Brine spreading battle back on in General Assembly

The tricky issue of how to dispose of oil and gas wastewater is percolating again in the General Assembly.

Dueling legislative memos were filed on Tuesday.

One – put forward by Rep. Martin Causer (R-67, McKean, Cameron and Potter counties) would permit the practice of spreading wastewater, or brine, on roadways as a dust suppressant and road stabilizer.

The other – filed by Delaware County Rep. Greg Vitali (D-166) would prohibit the practice.

The issue has been a legislative and regulatory pinball since a state Environmental Hearing Board ruling in 2018 instituted a de facto ban on the practice. That challenge was brought by Siri Lawson, a Farmington Twp. residence.

Since then, there have been various regulatory and legislative proposals but it appears the practice is still illegal.

Now the fight moves back – again – to the General Assembly.

“Controlling dust from roads is a serious issue in many communities throughout Pennsylvania, particularly rural communities with a higher proportion of dirt roads,” Causer’s legislative memo details. “Numerous studies have demonstrated the serious health risks that can be caused by road dust, which can create air pollution by releasing particulate matter and other pollutants.”

Causer states that one of the “best ways to handle this issue” is to “spread a product on unpaved roads to suppress dust and act as a road stabilizer.”

He points out that the cost of securing commercial products for this purpose can be prohibitive.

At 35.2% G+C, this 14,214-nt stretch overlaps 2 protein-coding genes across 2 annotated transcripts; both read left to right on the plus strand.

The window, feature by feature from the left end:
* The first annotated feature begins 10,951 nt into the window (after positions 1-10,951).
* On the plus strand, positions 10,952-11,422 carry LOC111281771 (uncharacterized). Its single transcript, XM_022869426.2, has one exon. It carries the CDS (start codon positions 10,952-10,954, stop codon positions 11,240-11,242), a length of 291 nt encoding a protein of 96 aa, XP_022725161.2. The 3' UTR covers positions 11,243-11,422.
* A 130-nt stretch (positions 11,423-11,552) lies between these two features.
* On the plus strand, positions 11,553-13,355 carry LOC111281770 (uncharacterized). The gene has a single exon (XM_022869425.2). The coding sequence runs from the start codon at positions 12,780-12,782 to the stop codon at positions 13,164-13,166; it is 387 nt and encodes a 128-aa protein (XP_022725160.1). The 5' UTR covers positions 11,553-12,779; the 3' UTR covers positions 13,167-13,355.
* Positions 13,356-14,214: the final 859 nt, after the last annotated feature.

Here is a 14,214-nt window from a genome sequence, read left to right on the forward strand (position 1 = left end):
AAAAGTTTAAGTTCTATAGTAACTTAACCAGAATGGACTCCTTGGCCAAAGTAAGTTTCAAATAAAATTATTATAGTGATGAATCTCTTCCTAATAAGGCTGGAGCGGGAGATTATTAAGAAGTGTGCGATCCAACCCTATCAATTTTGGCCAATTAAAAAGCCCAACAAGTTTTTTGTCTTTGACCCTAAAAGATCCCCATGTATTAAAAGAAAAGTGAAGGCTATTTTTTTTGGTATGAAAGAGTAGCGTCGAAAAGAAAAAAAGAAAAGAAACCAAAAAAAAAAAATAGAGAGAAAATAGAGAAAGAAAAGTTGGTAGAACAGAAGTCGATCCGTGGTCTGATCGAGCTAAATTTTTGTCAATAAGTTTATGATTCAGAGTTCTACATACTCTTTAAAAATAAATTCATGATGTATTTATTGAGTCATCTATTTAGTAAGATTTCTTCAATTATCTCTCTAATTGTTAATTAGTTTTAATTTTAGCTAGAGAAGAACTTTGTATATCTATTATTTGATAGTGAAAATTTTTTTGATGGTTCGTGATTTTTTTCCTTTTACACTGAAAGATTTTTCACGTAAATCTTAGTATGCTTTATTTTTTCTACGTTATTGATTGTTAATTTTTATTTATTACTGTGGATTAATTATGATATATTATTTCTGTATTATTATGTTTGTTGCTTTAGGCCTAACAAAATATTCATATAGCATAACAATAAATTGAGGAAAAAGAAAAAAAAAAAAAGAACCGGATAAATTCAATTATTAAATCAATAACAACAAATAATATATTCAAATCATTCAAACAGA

“Because of this, municipalities have long turned to spreading brine from the conventional oil and gas industry,” Causer wrote. “The practice of spreading conventional oil and gas brine for dust suppression was the recommendation of a DEP study published in 1996.

Using brine-spreading guidelines described by DEP in that study, municipalities have decades of experience using brine for dust suppression in a safe manner.

“Municipalities have found brine to be an effective and cost-efficient product.”

His bill will institute recommendations from that 1996 study including restricting brine from being spread within 150 feet of a body of water.

“My legislation will clarify that municipalities are allowed to continue this practice of spreading brine, solely from the conventional industry, not from unconventionally fracked shale wells, on their roads for purposes of controlling dust and stabilizing roads,” he concluded. “The practice of utilizing naturally occurring brine for dust suppression, which has occurred for many decades, is a win-win for our constituents from a health perspective and for our municipalities from a fiscal perspective.”

Vitali’s memo was also introduced Tuesday.

He acknowledged wastewater spreading has been a “common practice” to address issues of dust, road stabilization and ice suppression.

“However, production brine contains toxic chemicals and has negative impacts to public health and the environment,” Vitali states. “A recent study from Penn State found that production brine spreading exposes groundwater, soil, and air to contaminants like metals, salts, and radioactive materials, specifically radium.”

He outlined that his proposal would amend the Solid Waste Management Act “by prohibiting the spreading of production brine on all land, developed or undeveloped. My bill would also prohibit wastewater transport vehicles from having brine spreading equipment installed on the vehicle.

“These provisions would help stop the spread of harmful and toxic contaminants.”


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